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CME: Letters to Tyson's Hog Suppliers Request Changes in Pig Raising

13 January 2014

US - The rumored announcement by Tyson Foods regarding sow housing proved to be much, much more than that! Letters were sent to Tyson’s hog suppliers on Thursday (9 January) requesting a number of changes in the way they raise pigs, according to Steve Meyer and Len Steiner.

Recall from last week's discussion of Smithfield Foods' that contract farms are ones owned by individual operators (usually called growers) who take care of hogs owned by the contractor (often referred to, especially in the east, as the "integrator"). Tyson’s letter covered the following issues:

  • An expansion of the number of third-party audits that will be done of sow farms in 2014 under Tyson’s Farm CheckTM animal well-being programme. The letter did not say how many audits will be required of suppliers, only that the number would increase.

  • Use of video monitoring in sow farms to increase oversight and decrease biosecurity risks. Tyson pointed out its own experience in using video monitoring to improve human behavior and animal handling in its packing places. They will require contract farmers who care for Tyson’s sows to install video monitoring systems by the end of 2014. There is some concern among producers as to whether systems are available — at reasonable cost — that will withstand the rigors of hog barns.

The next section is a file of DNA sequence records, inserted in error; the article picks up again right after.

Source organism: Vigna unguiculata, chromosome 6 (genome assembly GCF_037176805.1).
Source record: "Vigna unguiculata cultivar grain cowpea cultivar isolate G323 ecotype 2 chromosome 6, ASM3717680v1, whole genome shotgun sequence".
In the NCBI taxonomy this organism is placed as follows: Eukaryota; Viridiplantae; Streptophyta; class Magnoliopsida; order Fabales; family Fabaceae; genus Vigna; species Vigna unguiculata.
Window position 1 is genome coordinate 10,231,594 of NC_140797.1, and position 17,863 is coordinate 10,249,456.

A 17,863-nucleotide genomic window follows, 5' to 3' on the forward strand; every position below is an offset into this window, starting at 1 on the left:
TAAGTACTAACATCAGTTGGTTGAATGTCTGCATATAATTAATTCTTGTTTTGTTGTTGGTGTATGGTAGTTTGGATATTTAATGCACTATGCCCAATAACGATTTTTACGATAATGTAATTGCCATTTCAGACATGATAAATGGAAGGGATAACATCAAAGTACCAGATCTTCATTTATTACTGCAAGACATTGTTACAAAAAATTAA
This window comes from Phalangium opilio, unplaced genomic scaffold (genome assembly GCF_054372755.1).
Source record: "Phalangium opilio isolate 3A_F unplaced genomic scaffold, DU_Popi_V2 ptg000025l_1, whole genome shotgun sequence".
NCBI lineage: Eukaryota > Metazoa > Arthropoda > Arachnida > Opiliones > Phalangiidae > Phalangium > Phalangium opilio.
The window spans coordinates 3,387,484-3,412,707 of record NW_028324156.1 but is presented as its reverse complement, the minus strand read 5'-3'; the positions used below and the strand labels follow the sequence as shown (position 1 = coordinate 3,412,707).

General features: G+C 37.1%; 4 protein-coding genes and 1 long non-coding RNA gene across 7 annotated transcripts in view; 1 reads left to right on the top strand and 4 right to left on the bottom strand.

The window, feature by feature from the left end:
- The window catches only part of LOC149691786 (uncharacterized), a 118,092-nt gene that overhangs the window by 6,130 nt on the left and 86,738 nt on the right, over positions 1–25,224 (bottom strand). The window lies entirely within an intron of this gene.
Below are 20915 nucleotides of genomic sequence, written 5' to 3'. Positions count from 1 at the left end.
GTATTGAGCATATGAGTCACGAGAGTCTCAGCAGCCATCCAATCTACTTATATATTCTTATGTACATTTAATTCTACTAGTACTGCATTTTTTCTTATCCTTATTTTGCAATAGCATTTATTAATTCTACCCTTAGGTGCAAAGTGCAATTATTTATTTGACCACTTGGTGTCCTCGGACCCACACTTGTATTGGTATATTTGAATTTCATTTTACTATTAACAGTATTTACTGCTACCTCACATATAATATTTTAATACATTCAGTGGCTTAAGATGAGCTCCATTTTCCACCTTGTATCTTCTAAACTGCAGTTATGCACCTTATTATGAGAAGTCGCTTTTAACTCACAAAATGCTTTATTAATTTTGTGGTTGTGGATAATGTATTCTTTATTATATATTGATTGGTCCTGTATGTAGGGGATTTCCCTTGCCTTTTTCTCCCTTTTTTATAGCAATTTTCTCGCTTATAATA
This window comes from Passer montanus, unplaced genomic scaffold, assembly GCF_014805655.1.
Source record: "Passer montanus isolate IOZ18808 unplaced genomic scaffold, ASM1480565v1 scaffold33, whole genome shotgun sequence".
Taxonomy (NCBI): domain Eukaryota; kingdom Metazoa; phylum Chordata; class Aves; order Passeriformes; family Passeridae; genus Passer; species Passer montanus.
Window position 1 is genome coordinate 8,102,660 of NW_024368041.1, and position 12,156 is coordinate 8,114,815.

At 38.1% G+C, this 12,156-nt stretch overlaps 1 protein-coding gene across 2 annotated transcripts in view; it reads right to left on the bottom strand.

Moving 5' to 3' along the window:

• Ending the use of blunt force trauma as a primary method of euthanizing sick and injured piglets. Tyson recognized the long -standing use of the practice but stated that it "may not match the expectations of today’s customers or consumers." The company will require its contract producers to cease using blunt force euthanasia and adopt an alternative method consistent with the recommendations of the American Veterinary Medical Association (AVMA). Killing sick or injured pigs is simply an ugly thing that has to be done from time to time. Humane treatment requires it. Alternative systems are available. They do cost more but are already used by a significant number of producers.